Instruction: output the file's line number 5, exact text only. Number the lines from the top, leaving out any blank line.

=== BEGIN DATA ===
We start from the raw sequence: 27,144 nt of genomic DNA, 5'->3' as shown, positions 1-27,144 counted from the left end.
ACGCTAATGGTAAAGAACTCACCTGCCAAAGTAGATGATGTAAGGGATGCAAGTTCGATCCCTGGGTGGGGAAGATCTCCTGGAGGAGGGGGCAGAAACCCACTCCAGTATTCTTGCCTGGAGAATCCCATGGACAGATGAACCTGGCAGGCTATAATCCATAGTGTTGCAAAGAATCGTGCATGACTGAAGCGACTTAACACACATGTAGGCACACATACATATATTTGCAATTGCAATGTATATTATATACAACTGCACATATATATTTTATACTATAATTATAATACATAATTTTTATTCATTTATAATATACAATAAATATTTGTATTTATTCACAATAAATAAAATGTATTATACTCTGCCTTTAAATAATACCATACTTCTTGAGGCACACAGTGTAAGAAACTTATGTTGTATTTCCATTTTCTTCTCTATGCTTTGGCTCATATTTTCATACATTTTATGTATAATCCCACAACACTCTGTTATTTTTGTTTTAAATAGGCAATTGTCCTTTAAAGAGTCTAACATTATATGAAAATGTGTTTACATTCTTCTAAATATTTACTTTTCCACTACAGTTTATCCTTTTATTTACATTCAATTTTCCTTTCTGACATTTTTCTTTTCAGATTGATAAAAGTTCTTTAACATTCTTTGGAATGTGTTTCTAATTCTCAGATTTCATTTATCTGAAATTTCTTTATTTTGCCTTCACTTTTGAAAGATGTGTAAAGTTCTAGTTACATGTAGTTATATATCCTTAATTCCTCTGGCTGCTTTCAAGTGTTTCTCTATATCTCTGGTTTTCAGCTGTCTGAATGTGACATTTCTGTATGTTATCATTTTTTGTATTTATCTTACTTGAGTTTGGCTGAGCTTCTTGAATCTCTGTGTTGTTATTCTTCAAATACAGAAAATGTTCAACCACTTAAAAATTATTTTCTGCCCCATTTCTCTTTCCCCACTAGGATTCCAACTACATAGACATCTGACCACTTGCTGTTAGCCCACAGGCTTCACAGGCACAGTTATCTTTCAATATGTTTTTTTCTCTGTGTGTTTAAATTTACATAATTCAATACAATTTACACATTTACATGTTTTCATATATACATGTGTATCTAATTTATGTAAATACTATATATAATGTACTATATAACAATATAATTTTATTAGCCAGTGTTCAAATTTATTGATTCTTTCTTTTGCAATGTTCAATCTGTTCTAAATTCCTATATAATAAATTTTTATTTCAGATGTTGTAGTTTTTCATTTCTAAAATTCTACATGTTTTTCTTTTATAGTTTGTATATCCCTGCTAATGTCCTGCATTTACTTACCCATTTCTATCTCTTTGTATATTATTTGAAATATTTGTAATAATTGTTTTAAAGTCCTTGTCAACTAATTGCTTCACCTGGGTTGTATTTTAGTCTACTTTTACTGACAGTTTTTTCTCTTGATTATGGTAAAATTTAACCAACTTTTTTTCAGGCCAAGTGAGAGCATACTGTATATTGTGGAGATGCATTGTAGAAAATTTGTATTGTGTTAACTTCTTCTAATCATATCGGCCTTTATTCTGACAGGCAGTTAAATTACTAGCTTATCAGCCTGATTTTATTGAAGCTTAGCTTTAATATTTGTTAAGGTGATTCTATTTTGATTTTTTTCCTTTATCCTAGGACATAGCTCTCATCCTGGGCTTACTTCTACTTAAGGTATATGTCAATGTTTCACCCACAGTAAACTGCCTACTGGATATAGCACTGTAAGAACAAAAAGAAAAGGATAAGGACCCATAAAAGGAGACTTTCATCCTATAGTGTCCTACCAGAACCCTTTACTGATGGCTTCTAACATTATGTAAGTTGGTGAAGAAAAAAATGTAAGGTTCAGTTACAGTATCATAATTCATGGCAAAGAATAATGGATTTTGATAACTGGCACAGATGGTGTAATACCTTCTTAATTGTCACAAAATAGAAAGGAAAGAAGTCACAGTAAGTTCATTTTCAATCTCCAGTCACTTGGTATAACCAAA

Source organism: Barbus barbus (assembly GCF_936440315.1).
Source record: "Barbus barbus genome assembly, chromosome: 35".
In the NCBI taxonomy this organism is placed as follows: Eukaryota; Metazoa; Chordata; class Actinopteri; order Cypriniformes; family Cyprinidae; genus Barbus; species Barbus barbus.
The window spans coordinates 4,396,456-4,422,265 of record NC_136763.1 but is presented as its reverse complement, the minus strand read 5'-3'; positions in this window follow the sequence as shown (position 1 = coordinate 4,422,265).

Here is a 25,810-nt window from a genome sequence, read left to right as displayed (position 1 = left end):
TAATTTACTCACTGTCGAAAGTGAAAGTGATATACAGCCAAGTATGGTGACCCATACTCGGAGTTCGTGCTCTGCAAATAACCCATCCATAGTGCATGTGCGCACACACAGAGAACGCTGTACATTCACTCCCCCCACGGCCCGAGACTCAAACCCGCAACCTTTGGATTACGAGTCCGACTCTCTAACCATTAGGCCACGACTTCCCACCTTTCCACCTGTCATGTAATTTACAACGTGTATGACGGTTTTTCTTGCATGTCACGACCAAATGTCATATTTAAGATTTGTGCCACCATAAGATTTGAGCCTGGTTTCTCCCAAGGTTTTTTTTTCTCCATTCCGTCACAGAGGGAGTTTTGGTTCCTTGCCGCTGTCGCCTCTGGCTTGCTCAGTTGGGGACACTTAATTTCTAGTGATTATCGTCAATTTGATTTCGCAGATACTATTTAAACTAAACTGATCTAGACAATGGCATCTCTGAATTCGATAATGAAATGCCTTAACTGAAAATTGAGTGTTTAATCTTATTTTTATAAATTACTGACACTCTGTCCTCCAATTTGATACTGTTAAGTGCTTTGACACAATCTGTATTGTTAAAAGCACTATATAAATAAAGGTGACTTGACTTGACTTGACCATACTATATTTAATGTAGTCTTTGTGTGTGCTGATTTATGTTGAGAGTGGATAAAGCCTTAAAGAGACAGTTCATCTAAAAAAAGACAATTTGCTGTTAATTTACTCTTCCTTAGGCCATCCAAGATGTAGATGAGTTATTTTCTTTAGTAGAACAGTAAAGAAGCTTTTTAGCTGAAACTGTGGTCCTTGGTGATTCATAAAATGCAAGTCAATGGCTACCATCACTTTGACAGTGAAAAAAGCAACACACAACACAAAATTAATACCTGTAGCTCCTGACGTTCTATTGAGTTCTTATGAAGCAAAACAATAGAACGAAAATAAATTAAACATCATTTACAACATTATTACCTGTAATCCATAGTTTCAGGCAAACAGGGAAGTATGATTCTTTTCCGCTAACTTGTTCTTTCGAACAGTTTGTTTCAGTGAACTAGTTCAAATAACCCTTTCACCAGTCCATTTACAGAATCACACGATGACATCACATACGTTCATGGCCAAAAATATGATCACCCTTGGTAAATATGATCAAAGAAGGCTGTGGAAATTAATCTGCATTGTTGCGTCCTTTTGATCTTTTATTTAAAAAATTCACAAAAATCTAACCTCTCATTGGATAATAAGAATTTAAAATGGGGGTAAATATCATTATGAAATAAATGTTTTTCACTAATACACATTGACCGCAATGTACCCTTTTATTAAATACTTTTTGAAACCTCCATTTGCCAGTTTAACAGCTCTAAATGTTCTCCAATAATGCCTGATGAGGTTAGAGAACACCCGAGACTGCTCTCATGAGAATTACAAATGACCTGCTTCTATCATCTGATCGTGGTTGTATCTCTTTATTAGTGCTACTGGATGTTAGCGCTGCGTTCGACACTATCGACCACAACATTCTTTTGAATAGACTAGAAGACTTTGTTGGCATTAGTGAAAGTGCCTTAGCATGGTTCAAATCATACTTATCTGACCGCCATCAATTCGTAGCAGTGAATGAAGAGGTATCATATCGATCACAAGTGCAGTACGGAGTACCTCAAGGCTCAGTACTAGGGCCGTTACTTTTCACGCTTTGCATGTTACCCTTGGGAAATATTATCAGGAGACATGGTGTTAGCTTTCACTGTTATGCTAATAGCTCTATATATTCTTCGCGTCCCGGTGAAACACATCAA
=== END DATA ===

In the NCBI taxonomy this organism is placed as follows: Eukaryota; Metazoa; Chordata; class Actinopteri; order Cypriniformes; family Cyprinidae; genus Barbus; species Barbus barbus.